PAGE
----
Lucy Beatrice May Raw (known as May) was born in Leyland, Lancashire, in 1886, the daughter and third child of the Reverend Percy Lloyd and Elsie Bowers of The Rectory, Market Bosworth. The Bowers were well-to-do (Reverend Percy’s father was a cotton manufacturer) with four live-in servants and a governess. Reverend Percy was the Archdeacon of Loughborough when he died in 1922 at the age of 66.
At the time of the 1911 census, May was living in Albert Court, London, with George, Sarah and Rowland Raw (26), a wool broker. The Raw family originated in Yorkshire but George, Sarah and their children were born in South Africa. Rowland and May married on 17 May 1911 in Market Bosworth (the ceremony was performed by her father) and moved to Umberleigh House, Umberleigh, Devon. At the outbreak of the First World War Rowland enlisted in the Public Schools Battalion, was made a corporal in September, 1914 and commissioned as a Second Lieutenant in X Company, 9th Battalion, the Lancashire Fusiliers in December.
Rowland’s unit, and that of his brother Rupert (a Boer War hero), trained initially at Beltham Park, Grantham, and both units moved to Witley Camp for further training on 4 April 1915. May followed Rowland to Witley, living in Vine Cottage, Churchfields (since demolished), remained after he went to Gallipoli and perhaps at first she spent time in Witley and Umberleigh.
Rowland’s Battalion was the first unit to land at “A” beach, Suvla Bay, Gallipoli, on 7 May 1915 and formed a defensive screen. The Battalion records state that during a counter-attack by the Turks, Rowland’s leadership was of great assistance in keeping the defensive screen intact. Rowland was killed later in the day and is buried in Hill 10 Cemetery. He is also commemorated on Atherington War Memorial, Devon, and there is a plaque to his memory in Atherington church; these are probably the work of May. Rupert was killed at Gallipoli on 10 May 1915.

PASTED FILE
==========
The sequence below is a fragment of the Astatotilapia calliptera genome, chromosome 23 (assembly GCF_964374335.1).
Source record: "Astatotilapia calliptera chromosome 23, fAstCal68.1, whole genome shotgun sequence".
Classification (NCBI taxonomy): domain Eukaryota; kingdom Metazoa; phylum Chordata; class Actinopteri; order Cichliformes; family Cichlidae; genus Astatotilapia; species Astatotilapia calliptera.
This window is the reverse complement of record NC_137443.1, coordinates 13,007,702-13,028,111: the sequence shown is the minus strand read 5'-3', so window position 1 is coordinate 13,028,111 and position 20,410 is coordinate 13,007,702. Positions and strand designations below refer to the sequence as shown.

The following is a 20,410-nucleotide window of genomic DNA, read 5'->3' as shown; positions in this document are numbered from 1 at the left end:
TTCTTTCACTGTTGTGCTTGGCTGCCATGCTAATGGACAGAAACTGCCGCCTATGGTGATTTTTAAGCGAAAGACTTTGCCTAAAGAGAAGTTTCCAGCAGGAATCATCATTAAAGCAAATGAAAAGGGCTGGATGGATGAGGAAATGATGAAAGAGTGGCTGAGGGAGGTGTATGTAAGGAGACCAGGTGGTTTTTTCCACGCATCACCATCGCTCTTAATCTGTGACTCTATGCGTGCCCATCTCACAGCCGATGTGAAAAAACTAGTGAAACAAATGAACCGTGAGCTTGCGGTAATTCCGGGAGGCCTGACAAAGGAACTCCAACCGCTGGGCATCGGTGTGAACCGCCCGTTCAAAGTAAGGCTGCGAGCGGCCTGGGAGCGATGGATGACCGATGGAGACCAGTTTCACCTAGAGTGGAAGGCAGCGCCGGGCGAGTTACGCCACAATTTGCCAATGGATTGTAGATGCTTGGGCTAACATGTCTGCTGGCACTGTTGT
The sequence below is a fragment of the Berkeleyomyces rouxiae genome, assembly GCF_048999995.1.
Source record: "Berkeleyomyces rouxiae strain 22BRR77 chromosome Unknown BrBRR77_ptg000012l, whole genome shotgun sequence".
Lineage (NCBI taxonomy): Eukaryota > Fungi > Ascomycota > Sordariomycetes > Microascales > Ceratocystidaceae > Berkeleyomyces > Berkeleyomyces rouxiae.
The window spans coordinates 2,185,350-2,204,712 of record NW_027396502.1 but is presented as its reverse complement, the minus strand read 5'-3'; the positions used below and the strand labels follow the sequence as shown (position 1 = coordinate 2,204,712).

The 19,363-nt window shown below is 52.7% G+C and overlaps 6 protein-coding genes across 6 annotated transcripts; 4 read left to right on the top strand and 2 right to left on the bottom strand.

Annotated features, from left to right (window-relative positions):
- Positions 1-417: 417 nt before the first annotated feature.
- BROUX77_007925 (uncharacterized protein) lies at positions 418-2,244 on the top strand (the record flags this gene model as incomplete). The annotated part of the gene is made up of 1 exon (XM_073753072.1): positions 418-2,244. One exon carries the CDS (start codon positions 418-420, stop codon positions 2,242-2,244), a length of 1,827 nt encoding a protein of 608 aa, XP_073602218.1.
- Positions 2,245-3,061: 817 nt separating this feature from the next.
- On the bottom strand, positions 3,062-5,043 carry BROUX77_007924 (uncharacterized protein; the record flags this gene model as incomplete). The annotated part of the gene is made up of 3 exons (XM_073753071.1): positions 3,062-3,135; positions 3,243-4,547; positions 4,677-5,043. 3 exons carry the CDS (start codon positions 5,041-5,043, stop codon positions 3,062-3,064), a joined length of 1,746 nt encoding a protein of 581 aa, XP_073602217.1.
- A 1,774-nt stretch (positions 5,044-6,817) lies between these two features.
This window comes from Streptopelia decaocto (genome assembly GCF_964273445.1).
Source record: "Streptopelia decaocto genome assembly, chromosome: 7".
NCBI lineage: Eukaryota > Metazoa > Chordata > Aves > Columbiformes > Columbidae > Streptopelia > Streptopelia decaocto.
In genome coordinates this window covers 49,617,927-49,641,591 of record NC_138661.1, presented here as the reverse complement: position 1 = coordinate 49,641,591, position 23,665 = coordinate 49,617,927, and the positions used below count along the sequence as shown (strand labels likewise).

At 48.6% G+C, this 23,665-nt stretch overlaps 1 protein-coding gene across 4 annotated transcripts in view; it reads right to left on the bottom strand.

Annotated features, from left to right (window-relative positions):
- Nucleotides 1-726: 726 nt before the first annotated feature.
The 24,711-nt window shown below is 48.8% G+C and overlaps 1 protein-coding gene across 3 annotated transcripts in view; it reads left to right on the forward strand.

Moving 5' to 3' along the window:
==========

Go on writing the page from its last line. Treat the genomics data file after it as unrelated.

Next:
May served in the YMCA during the First World War, spending time in Le Havre, France, between November 1917 and April 1918, for which she was entitled to the British War Medal. As a woman of independent means May might have been friends with similar Witley families, employed local people, attended All Saints’ Church, Witley and been at the unveiling of the Witley war memorials.
May might have spent winters in the south of France, as did many well-off people in the inter-war years, including some from Witley. May died aged 46 in the Villa Noel Nursing Home, Nice, on 12 February 1932 and was buried in All Saints’ Churchyard, Witley, on 23 February, 1932. On her gravestone, May is shown as living at Vine Cottage. May and Rowland had no children.